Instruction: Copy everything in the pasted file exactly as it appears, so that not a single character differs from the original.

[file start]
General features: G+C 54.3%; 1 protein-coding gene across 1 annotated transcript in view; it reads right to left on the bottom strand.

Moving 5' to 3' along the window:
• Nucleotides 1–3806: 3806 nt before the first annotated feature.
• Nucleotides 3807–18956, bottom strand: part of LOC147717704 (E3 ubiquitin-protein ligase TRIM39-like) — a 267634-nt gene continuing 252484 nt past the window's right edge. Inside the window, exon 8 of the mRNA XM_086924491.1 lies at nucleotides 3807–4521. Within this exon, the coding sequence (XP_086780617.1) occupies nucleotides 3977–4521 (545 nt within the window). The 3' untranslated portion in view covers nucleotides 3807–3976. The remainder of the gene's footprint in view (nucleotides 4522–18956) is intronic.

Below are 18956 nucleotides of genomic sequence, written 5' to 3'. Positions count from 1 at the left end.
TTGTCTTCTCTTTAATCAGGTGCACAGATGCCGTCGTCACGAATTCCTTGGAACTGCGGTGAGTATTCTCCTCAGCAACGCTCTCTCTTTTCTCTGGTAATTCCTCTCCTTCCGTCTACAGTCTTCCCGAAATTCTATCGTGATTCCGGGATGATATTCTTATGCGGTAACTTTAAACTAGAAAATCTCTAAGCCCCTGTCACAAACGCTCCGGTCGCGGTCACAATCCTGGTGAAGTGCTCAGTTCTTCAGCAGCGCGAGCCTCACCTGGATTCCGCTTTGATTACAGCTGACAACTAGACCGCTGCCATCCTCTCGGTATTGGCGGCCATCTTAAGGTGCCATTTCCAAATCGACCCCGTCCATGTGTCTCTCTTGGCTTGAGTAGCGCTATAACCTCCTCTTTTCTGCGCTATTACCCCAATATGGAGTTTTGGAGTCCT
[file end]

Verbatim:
General features: G+C 54.3%; 1 protein-coding gene across 1 annotated transcript in view; it reads right to left on the bottom strand.

Moving 5' to 3' along the window:
• Nucleotides 1–3806: 3806 nt before the first annotated feature.
• Nucleotides 3807–18956, bottom strand: part of LOC147717704 (E3 ubiquitin-protein ligase TRIM39-like) — a 267634-nt gene continuing 252484 nt past the window's right edge. Inside the window, exon 8 of the mRNA XM_086924491.1 lies at nucleotides 3807–4521. Within this exon, the coding sequence (XP_086780617.1) occupies nucleotides 3977–4521 (545 nt within the window). The 3' untranslated portion in view covers nucleotides 3807–3976. The remainder of the gene's footprint in view (nucleotides 4522–18956) is intronic.

Below are 18956 nucleotides of genomic sequence, written 5' to 3'. Positions count from 1 at the left end.
TTGTCTTCTCTTTAATCAGGTGCACAGATGCCGTCGTCACGAATTCCTTGGAACTGCGGTGAGTATTCTCCTCAGCAACGCTCTCTCTTTTCTCTGGTAATTCCTCTCCTTCCGTCTACAGTCTTCCCGAAATTCTATCGTGATTCCGGGATGATATTCTTATGCGGTAACTTTAAACTAGAAAATCTCTAAGCCCCTGTCACAAACGCTCCGGTCGCGGTCACAATCCTGGTGAAGTGCTCAGTTCTTCAGCAGCGCGAGCCTCACCTGGATTCCGCTTTGATTACAGCTGACAACTAGACCGCTGCCATCCTCTCGGTATTGGCGGCCATCTTAAGGTGCCATTTCCAAATCGACCCCGTCCATGTGTCTCTCTTGGCTTGAGTAGCGCTATAACCTCCTCTTTTCTGCGCTATTACCCCAATATGGAGTTTTGGAGTCCT